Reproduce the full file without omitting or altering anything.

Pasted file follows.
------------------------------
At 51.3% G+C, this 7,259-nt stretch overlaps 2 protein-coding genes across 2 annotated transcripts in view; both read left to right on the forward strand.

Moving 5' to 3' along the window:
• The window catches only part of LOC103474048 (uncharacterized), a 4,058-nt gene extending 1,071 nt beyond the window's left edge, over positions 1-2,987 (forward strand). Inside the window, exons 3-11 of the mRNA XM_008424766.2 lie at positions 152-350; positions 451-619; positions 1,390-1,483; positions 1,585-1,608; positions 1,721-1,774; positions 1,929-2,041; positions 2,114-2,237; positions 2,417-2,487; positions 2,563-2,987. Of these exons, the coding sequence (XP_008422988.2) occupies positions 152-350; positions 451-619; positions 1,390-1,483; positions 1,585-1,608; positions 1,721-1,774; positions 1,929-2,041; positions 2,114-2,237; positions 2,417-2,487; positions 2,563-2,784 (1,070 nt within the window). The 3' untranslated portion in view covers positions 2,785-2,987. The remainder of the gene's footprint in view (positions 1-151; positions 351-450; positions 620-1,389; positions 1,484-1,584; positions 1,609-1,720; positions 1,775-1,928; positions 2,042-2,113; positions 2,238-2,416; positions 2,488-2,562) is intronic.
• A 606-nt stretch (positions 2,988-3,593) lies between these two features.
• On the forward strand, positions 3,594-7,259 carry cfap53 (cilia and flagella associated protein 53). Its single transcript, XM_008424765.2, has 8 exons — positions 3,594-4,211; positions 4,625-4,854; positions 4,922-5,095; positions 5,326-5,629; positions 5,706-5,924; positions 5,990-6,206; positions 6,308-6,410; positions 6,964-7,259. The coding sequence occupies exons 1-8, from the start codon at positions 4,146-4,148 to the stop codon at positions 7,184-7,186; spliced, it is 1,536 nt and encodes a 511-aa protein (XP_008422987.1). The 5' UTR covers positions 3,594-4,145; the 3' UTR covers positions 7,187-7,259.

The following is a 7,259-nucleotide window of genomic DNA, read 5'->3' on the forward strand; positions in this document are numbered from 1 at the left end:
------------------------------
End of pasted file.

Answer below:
At 51.3% G+C, this 7,259-nt stretch overlaps 2 protein-coding genes across 2 annotated transcripts in view; both read left to right on the forward strand.

Moving 5' to 3' along the window:
• The window catches only part of LOC103474048 (uncharacterized), a 4,058-nt gene extending 1,071 nt beyond the window's left edge, over positions 1-2,987 (forward strand). Inside the window, exons 3-11 of the mRNA XM_008424766.2 lie at positions 152-350; positions 451-619; positions 1,390-1,483; positions 1,585-1,608; positions 1,721-1,774; positions 1,929-2,041; positions 2,114-2,237; positions 2,417-2,487; positions 2,563-2,987. Of these exons, the coding sequence (XP_008422988.2) occupies positions 152-350; positions 451-619; positions 1,390-1,483; positions 1,585-1,608; positions 1,721-1,774; positions 1,929-2,041; positions 2,114-2,237; positions 2,417-2,487; positions 2,563-2,784 (1,070 nt within the window). The 3' untranslated portion in view covers positions 2,785-2,987. The remainder of the gene's footprint in view (positions 1-151; positions 351-450; positions 620-1,389; positions 1,484-1,584; positions 1,609-1,720; positions 1,775-1,928; positions 2,042-2,113; positions 2,238-2,416; positions 2,488-2,562) is intronic.
• A 606-nt stretch (positions 2,988-3,593) lies between these two features.
• On the forward strand, positions 3,594-7,259 carry cfap53 (cilia and flagella associated protein 53). Its single transcript, XM_008424765.2, has 8 exons — positions 3,594-4,211; positions 4,625-4,854; positions 4,922-5,095; positions 5,326-5,629; positions 5,706-5,924; positions 5,990-6,206; positions 6,308-6,410; positions 6,964-7,259. The coding sequence occupies exons 1-8, from the start codon at positions 4,146-4,148 to the stop codon at positions 7,184-7,186; spliced, it is 1,536 nt and encodes a 511-aa protein (XP_008422987.1). The 5' UTR covers positions 3,594-4,145; the 3' UTR covers positions 7,187-7,259.

The following is a 7,259-nucleotide window of genomic DNA, read 5'->3' on the forward strand; positions in this document are numbered from 1 at the left end: